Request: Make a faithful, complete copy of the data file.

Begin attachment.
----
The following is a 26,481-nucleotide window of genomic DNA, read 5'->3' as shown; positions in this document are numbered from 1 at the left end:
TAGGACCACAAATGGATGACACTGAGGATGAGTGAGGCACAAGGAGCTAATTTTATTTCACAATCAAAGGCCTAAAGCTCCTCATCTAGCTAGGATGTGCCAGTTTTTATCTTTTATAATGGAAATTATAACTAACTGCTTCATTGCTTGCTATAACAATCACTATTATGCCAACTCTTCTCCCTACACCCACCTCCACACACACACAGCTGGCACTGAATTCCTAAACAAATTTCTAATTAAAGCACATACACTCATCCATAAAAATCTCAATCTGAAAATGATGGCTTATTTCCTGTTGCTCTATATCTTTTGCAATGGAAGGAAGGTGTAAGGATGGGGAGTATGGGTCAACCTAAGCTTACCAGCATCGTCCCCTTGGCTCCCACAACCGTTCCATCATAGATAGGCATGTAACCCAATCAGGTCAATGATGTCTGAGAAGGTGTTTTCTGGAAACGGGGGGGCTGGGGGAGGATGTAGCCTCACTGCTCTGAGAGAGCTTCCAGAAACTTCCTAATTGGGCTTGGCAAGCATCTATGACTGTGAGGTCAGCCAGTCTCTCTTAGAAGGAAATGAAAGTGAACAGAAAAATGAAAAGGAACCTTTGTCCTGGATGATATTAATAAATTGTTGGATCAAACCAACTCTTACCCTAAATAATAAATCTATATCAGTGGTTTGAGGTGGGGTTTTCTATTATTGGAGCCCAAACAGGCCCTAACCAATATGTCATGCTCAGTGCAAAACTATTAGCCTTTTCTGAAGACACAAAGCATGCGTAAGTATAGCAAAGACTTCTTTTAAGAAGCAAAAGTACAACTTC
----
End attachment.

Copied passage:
The following is a 26,481-nucleotide window of genomic DNA, read 5'->3' as shown; positions in this document are numbered from 1 at the left end:
TAGGACCACAAATGGATGACACTGAGGATGAGTGAGGCACAAGGAGCTAATTTTATTTCACAATCAAAGGCCTAAAGCTCCTCATCTAGCTAGGATGTGCCAGTTTTTATCTTTTATAATGGAAATTATAACTAACTGCTTCATTGCTTGCTATAACAATCACTATTATGCCAACTCTTCTCCCTACACCCACCTCCACACACACACAGCTGGCACTGAATTCCTAAACAAATTTCTAATTAAAGCACATACACTCATCCATAAAAATCTCAATCTGAAAATGATGGCTTATTTCCTGTTGCTCTATATCTTTTGCAATGGAAGGAAGGTGTAAGGATGGGGAGTATGGGTCAACCTAAGCTTACCAGCATCGTCCCCTTGGCTCCCACAACCGTTCCATCATAGATAGGCATGTAACCCAATCAGGTCAATGATGTCTGAGAAGGTGTTTTCTGGAAACGGGGGGGCTGGGGGAGGATGTAGCCTCACTGCTCTGAGAGAGCTTCCAGAAACTTCCTAATTGGGCTTGGCAAGCATCTATGACTGTGAGGTCAGCCAGTCTCTCTTAGAAGGAAATGAAAGTGAACAGAAAAATGAAAAGGAACCTTTGTCCTGGATGATATTAATAAATTGTTGGATCAAACCAACTCTTACCCTAAATAATAAATCTATATCAGTGGTTTGAGGTGGGGTTTTCTATTATTGGAGCCCAAACAGGCCCTAACCAATATGTCATGCTCAGTGCAAAACTATTAGCCTTTTCTGAAGACACAAAGCATGCGTAAGTATAGCAAAGACTTCTTTTAAGAAGCAAAAGTACAACTTC